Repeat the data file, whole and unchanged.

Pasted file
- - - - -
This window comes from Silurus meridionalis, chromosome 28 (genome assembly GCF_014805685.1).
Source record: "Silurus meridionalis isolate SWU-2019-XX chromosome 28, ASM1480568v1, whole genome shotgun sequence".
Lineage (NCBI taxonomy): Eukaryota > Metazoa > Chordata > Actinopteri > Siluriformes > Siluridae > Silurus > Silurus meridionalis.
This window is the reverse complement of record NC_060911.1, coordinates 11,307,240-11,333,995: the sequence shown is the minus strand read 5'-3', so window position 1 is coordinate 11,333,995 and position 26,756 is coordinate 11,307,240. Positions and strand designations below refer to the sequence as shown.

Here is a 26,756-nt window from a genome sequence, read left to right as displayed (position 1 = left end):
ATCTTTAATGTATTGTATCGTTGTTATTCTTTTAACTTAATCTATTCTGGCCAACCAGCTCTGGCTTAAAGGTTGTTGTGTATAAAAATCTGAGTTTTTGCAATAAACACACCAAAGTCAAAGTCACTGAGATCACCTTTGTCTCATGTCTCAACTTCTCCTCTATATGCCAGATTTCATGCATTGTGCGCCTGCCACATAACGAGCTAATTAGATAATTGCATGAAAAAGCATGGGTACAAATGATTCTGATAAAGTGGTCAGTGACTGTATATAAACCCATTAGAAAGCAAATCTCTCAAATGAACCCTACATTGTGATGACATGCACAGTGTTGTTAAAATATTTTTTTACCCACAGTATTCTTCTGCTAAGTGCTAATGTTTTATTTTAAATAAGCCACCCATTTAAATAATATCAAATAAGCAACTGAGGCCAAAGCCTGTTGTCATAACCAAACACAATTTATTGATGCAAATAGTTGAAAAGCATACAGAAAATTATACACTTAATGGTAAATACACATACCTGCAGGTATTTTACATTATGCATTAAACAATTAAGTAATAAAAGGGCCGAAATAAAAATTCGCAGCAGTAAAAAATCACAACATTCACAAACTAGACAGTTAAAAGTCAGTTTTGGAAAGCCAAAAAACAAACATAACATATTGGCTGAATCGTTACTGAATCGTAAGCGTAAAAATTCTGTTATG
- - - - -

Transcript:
This window comes from Silurus meridionalis, chromosome 28 (genome assembly GCF_014805685.1).
Source record: "Silurus meridionalis isolate SWU-2019-XX chromosome 28, ASM1480568v1, whole genome shotgun sequence".
Lineage (NCBI taxonomy): Eukaryota > Metazoa > Chordata > Actinopteri > Siluriformes > Siluridae > Silurus > Silurus meridionalis.
This window is the reverse complement of record NC_060911.1, coordinates 11,307,240-11,333,995: the sequence shown is the minus strand read 5'-3', so window position 1 is coordinate 11,333,995 and position 26,756 is coordinate 11,307,240. Positions and strand designations below refer to the sequence as shown.

Here is a 26,756-nt window from a genome sequence, read left to right as displayed (position 1 = left end):
ATCTTTAATGTATTGTATCGTTGTTATTCTTTTAACTTAATCTATTCTGGCCAACCAGCTCTGGCTTAAAGGTTGTTGTGTATAAAAATCTGAGTTTTTGCAATAAACACACCAAAGTCAAAGTCACTGAGATCACCTTTGTCTCATGTCTCAACTTCTCCTCTATATGCCAGATTTCATGCATTGTGCGCCTGCCACATAACGAGCTAATTAGATAATTGCATGAAAAAGCATGGGTACAAATGATTCTGATAAAGTGGTCAGTGACTGTATATAAACCCATTAGAAAGCAAATCTCTCAAATGAACCCTACATTGTGATGACATGCACAGTGTTGTTAAAATATTTTTTTACCCACAGTATTCTTCTGCTAAGTGCTAATGTTTTATTTTAAATAAGCCACCCATTTAAATAATATCAAATAAGCAACTGAGGCCAAAGCCTGTTGTCATAACCAAACACAATTTATTGATGCAAATAGTTGAAAAGCATACAGAAAATTATACACTTAATGGTAAATACACATACCTGCAGGTATTTTACATTATGCATTAAACAATTAAGTAATAAAAGGGCCGAAATAAAAATTCGCAGCAGTAAAAAATCACAACATTCACAAACTAGACAGTTAAAAGTCAGTTTTGGAAAGCCAAAAAACAAACATAACATATTGGCTGAATCGTTACTGAATCGTAAGCGTAAAAATTCTGTTATG